We were recently introduced to a commercial application of biomass gasification during our visit the Deep Portage Learning Center in Hackensack, Minnesota. What we learned surprised us.
Biomass gasification relies on renewable energy sources such as cord wood, wood pellets, and agricultural crop wastes. The technology is relatively simple, efficient, and utilizes the secondary burning of gaseous compounds that are otherwise lost to the atmosphere. The process of gasification occurs in two phases. The first occurs in what is essentially a conventional fuel chamber where temperatures in excess of 400°F results in combustion products such as charcoal, carbon dioxide, carbon monoxide, hydrogen, methane, various phenols, acetone and acetic acid. High-temperature refractory liners in the primary chamber minimize the buildup of ash. Downward induction utilizing controlled air flow then directs fine ash particulates and syngas into the secondary chamber where they are combusted at temperatures in excess of 2,000°F. Overall, the process is efficient (87-93%) and significantly reduces emissions associated with less complete, lower-temperature combustion.
The ecology purest may at first cringe at the idea of punctuated carbon release, but closer analysis reveals that carbon emissions compare favorably with natural gas and propane – especially when considering emissions and embodied energy associated with production and distribution. Other potential drawbacks include higher particulate emissions in congested areas or regions prone to thermal inversions. Although gasification is efficient, some unburned ash is produced and requires adequate considerations for safe disposal. Logistical requirements for fuel access, transport, and storage may also pose obstacles to facility operations.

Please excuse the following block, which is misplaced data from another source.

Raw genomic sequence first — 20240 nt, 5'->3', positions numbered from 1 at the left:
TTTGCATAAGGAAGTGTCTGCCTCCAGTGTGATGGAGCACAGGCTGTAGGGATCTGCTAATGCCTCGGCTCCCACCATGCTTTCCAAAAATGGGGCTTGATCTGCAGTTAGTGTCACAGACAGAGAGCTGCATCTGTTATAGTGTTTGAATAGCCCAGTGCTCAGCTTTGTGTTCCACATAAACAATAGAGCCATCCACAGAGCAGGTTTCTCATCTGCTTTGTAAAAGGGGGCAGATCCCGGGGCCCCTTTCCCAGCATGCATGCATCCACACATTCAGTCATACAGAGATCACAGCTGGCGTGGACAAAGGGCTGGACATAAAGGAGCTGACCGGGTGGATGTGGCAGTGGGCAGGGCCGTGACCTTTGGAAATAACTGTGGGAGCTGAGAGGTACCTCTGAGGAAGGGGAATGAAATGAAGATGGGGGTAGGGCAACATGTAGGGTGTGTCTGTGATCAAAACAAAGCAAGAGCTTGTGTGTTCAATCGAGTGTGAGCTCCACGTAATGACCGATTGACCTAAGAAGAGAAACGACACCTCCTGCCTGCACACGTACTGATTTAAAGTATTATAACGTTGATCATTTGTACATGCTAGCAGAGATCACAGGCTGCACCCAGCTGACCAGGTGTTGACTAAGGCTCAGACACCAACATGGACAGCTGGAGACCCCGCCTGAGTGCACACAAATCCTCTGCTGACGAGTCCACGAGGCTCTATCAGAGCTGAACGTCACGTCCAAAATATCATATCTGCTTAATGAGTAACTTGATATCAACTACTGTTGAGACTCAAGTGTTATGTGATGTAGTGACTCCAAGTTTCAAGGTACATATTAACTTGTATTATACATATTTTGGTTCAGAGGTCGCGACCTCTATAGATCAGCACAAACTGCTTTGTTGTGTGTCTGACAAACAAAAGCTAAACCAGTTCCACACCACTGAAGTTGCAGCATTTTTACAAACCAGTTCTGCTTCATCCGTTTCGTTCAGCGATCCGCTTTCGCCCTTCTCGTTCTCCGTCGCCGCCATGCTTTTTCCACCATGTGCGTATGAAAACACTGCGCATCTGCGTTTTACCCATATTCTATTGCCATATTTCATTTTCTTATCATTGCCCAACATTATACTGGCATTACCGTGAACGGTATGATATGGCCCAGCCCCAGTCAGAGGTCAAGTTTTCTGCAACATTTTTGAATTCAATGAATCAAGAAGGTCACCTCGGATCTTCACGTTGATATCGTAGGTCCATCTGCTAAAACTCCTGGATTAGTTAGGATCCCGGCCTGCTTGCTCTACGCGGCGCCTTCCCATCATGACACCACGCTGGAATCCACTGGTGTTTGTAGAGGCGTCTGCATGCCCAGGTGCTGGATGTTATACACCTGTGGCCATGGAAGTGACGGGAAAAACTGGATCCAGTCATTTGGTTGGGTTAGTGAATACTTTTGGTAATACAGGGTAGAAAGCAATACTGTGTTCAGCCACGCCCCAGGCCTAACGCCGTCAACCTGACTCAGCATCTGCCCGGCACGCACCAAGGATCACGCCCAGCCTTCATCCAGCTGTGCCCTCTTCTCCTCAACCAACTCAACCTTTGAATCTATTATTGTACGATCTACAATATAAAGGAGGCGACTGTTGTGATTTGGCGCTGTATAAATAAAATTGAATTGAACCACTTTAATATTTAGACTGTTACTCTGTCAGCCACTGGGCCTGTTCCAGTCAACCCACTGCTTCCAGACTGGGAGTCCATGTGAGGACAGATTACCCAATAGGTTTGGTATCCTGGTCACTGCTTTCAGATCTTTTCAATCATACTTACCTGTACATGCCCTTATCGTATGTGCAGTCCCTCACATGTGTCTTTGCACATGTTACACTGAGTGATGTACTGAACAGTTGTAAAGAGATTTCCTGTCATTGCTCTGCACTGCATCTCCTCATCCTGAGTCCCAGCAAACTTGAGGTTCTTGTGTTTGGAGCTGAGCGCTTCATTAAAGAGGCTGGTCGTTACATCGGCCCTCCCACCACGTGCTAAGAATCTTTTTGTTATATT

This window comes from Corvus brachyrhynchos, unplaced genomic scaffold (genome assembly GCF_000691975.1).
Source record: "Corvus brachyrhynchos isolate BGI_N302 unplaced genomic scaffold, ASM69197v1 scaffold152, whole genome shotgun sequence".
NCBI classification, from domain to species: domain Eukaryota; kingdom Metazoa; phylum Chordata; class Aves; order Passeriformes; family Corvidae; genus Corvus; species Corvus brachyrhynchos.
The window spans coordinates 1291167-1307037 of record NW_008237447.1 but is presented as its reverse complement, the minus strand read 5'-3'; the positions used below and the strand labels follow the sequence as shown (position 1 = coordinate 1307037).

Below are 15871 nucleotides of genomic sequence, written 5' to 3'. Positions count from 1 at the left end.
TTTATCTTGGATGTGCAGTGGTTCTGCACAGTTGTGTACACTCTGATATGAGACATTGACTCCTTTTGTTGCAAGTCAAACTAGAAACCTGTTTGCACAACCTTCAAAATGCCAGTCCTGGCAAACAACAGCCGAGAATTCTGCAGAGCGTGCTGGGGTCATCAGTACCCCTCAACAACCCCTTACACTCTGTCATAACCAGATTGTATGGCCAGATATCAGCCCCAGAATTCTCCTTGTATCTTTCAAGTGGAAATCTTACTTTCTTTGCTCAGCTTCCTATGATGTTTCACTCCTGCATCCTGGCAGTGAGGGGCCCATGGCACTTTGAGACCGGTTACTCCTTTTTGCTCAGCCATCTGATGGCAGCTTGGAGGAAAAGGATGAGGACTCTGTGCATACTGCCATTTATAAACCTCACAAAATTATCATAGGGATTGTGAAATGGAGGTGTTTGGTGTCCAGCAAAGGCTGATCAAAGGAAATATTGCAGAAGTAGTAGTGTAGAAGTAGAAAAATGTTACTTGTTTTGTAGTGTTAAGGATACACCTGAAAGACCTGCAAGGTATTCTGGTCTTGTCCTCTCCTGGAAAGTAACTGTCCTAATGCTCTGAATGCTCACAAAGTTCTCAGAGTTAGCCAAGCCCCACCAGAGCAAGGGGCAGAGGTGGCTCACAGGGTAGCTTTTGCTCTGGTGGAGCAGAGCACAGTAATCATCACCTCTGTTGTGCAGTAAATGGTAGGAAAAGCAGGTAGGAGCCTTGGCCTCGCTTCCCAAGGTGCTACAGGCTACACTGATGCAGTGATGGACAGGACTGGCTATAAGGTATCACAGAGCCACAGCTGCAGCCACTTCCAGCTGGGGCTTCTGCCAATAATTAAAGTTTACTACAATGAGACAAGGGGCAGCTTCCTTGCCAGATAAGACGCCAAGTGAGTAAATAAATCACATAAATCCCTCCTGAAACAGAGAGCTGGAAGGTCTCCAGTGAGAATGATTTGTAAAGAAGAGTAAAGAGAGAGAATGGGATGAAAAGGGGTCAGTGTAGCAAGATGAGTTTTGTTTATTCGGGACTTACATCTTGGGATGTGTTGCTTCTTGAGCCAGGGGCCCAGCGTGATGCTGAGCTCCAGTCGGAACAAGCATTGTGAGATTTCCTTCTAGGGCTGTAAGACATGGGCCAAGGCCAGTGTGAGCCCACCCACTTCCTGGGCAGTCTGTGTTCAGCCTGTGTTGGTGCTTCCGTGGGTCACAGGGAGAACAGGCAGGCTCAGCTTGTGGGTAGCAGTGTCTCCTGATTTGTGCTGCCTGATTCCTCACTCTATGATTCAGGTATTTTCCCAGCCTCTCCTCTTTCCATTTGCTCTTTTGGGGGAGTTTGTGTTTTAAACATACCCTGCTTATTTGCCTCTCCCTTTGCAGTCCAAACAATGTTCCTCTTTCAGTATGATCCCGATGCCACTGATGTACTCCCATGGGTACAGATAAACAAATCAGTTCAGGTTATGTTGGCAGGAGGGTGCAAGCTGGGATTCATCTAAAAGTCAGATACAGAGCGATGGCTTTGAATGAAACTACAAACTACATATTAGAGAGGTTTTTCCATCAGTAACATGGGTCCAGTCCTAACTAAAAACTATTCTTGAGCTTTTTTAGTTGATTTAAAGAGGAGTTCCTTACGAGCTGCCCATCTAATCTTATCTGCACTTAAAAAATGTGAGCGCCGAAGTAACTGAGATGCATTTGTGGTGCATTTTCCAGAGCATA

The costs of high efficiency gasification systems are only slightly higher than comparable natural gas-fired furnaces and high efficient hot water tanks. Heat distribution utilizes conventional systems including radiant and forced air ducts. Efficient, controllable storage systems provide around the clock demand without continual combustion. The real benefits become apparent when comparing gasification costs to those of electric and propane heat. Vast rural areas in cold climates are not served by natural gas and are therefore reliant on propane as the primary heating fuel. Regions having less than 5,400 heating degree days are typically reliant on either propane or electric grids – resulting in exorbitant energy costs proportional to relatively short periods of heating demands.
Case Study: Deep Portage Learning Center
The Deep Portage Learning Center, a 60,450 sf facility in Hackensack, Minnesota, has recently integrated several renewable initiatives, including two cord wood gasification systems, a wind turbine, solar PVC solar hot water heating, and modest building envelope improvements. Prior to 2010, propane represented the center’s primary heating fuel with an average annual use of 30,000 gallons at $2.00/gallon. Through gasification of 70 cords of wood annually at an average cost of $160/cord, the center has reduced energy costs by approximately $40,000 annually. Although their local cord wood supply is plentiful, they are already experimenting with local brush species and non-conventional cord wood that may further reduce costs and environmental impacts.
Deep Portages’s creative energy plan serves as a good example of why biomass gasification deserves a seat at the table when evaluating alternative energy sources. Given its advantages and disadvantages, the greatest benefits are realized by residential and light commercial buildings that are reliant on propane or electric grids but are located near reliable biomass sources.